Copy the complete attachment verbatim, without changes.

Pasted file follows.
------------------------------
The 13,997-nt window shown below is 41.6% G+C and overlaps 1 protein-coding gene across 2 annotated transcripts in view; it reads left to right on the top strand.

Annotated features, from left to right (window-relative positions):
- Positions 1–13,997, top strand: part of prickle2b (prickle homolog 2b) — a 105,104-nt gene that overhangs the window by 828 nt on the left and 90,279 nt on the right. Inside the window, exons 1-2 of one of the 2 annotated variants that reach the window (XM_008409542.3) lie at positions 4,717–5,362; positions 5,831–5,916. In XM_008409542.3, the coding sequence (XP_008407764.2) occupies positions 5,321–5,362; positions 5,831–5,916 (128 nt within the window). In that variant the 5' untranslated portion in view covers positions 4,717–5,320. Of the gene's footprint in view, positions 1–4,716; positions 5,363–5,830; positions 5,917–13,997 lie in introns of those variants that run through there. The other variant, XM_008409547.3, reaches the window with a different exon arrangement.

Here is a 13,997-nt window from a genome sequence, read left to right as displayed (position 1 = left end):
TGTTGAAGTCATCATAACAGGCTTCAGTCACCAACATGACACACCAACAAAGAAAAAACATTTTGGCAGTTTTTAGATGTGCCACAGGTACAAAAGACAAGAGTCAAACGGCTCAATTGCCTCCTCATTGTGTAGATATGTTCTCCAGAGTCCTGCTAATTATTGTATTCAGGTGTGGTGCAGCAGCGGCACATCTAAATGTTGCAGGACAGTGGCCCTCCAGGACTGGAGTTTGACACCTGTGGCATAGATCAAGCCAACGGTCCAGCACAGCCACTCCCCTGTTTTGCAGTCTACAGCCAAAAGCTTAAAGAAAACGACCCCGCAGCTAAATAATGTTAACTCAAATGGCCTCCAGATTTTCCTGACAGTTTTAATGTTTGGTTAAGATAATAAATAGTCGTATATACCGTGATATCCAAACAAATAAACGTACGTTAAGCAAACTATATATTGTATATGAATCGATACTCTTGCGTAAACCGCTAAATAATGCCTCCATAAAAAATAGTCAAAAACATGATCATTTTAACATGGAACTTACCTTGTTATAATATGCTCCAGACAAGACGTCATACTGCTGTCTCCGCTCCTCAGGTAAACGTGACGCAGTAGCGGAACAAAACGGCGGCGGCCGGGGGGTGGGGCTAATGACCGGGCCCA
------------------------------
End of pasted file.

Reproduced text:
The 13,997-nt window shown below is 41.6% G+C and overlaps 1 protein-coding gene across 2 annotated transcripts in view; it reads left to right on the top strand.

Annotated features, from left to right (window-relative positions):
- Positions 1–13,997, top strand: part of prickle2b (prickle homolog 2b) — a 105,104-nt gene that overhangs the window by 828 nt on the left and 90,279 nt on the right. Inside the window, exons 1-2 of one of the 2 annotated variants that reach the window (XM_008409542.3) lie at positions 4,717–5,362; positions 5,831–5,916. In XM_008409542.3, the coding sequence (XP_008407764.2) occupies positions 5,321–5,362; positions 5,831–5,916 (128 nt within the window). In that variant the 5' untranslated portion in view covers positions 4,717–5,320. Of the gene's footprint in view, positions 1–4,716; positions 5,363–5,830; positions 5,917–13,997 lie in introns of those variants that run through there. The other variant, XM_008409547.3, reaches the window with a different exon arrangement.

Here is a 13,997-nt window from a genome sequence, read left to right as displayed (position 1 = left end):
TGTTGAAGTCATCATAACAGGCTTCAGTCACCAACATGACACACCAACAAAGAAAAAACATTTTGGCAGTTTTTAGATGTGCCACAGGTACAAAAGACAAGAGTCAAACGGCTCAATTGCCTCCTCATTGTGTAGATATGTTCTCCAGAGTCCTGCTAATTATTGTATTCAGGTGTGGTGCAGCAGCGGCACATCTAAATGTTGCAGGACAGTGGCCCTCCAGGACTGGAGTTTGACACCTGTGGCATAGATCAAGCCAACGGTCCAGCACAGCCACTCCCCTGTTTTGCAGTCTACAGCCAAAAGCTTAAAGAAAACGACCCCGCAGCTAAATAATGTTAACTCAAATGGCCTCCAGATTTTCCTGACAGTTTTAATGTTTGGTTAAGATAATAAATAGTCGTATATACCGTGATATCCAAACAAATAAACGTACGTTAAGCAAACTATATATTGTATATGAATCGATACTCTTGCGTAAACCGCTAAATAATGCCTCCATAAAAAATAGTCAAAAACATGATCATTTTAACATGGAACTTACCTTGTTATAATATGCTCCAGACAAGACGTCATACTGCTGTCTCCGCTCCTCAGGTAAACGTGACGCAGTAGCGGAACAAAACGGCGGCGGCCGGGGGGTGGGGCTAATGACCGGGCCCA